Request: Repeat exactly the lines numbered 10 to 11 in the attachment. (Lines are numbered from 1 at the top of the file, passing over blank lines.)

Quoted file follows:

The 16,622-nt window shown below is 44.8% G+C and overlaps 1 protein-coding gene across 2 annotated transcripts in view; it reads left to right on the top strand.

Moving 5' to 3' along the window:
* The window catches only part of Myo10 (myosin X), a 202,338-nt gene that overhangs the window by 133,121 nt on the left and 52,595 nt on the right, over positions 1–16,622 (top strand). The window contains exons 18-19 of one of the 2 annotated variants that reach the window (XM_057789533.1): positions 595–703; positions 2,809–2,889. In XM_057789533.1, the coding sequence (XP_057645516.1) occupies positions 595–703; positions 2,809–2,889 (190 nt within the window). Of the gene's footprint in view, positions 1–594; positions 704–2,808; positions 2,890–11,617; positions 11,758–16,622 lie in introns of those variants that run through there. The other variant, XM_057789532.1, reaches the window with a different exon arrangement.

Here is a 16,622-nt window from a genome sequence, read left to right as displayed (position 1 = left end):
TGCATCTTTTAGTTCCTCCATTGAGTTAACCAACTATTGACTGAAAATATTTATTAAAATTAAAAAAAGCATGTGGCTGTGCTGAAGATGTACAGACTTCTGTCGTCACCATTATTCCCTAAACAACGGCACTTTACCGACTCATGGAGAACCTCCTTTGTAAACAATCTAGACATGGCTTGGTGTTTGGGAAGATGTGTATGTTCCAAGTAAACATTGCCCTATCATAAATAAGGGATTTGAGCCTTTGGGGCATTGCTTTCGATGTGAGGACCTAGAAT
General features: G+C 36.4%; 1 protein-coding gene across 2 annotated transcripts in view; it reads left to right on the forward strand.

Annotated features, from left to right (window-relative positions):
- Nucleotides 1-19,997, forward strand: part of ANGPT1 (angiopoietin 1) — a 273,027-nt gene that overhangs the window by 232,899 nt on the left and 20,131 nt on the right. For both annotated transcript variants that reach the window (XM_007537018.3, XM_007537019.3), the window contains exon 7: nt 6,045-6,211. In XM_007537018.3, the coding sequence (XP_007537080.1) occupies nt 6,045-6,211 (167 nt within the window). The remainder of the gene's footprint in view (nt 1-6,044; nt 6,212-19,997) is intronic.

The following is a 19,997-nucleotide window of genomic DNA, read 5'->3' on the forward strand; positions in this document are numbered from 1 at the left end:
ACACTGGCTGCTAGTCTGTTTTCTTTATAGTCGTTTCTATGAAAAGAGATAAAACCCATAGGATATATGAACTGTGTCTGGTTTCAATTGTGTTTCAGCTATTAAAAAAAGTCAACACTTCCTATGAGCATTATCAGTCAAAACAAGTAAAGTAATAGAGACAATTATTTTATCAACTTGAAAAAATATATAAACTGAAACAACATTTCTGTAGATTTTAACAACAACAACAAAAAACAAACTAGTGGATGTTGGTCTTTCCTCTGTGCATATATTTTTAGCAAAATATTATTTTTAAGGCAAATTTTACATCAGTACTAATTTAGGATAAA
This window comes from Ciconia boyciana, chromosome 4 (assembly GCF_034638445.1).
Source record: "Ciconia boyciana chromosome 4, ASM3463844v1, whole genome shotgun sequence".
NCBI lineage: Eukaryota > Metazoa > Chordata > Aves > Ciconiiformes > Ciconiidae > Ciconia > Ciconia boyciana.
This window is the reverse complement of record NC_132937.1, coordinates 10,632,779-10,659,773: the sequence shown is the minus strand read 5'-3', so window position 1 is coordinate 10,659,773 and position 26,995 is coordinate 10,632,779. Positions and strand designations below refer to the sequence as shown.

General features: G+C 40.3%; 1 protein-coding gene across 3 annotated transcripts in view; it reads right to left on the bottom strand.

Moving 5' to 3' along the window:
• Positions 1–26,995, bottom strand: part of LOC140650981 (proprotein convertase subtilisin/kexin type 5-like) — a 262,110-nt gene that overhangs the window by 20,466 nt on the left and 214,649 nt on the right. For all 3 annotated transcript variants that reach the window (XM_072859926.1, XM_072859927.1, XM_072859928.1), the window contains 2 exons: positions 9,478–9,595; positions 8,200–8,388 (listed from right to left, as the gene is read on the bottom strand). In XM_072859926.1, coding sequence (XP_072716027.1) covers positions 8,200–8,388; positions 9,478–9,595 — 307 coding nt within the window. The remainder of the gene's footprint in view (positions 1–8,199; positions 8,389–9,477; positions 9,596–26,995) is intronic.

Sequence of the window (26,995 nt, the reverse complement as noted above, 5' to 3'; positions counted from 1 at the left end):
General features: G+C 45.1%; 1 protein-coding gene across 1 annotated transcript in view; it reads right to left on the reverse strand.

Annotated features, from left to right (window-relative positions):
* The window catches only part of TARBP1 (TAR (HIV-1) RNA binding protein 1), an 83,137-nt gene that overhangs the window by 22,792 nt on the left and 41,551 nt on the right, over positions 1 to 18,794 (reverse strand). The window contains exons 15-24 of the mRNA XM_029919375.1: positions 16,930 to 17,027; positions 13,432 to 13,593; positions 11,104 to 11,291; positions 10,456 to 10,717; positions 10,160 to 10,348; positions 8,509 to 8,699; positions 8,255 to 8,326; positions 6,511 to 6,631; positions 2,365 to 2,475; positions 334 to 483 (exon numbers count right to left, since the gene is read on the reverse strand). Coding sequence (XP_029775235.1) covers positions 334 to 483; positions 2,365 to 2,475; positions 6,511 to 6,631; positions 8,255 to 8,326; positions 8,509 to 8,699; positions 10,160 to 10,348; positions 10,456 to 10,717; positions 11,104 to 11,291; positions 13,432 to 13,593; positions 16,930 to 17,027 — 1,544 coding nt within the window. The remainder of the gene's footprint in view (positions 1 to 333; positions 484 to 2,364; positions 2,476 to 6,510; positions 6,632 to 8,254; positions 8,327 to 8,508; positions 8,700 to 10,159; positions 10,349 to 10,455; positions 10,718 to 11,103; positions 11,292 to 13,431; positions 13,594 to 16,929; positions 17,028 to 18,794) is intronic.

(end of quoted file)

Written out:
ACACTGGCTGCTAGTCTGTTTTCTTTATAGTCGTTTCTATGAAAAGAGATAAAACCCATAGGATATATGAACTGTGTCTGGTTTCAATTGTGTTTCAGCTATTAAAAAAAGTCAACACTTCCTATGAGCATTATCAGTCAAAACAAGTAAAGTAATAGAGACAATTATTTTATCAACTTGAAAAAATATATAAACTGAAACAACATTTCTGTAGATTTTAACAACAACAACAAAAAACAAACTAGTGGATGTTGGTCTTTCCTCTGTGCATATATTTTTAGCAAAATATTATTTTTAAGGCAAATTTTACATCAGTACTAATTTAGGATAAA
This window comes from Ciconia boyciana, chromosome 4 (assembly GCF_034638445.1).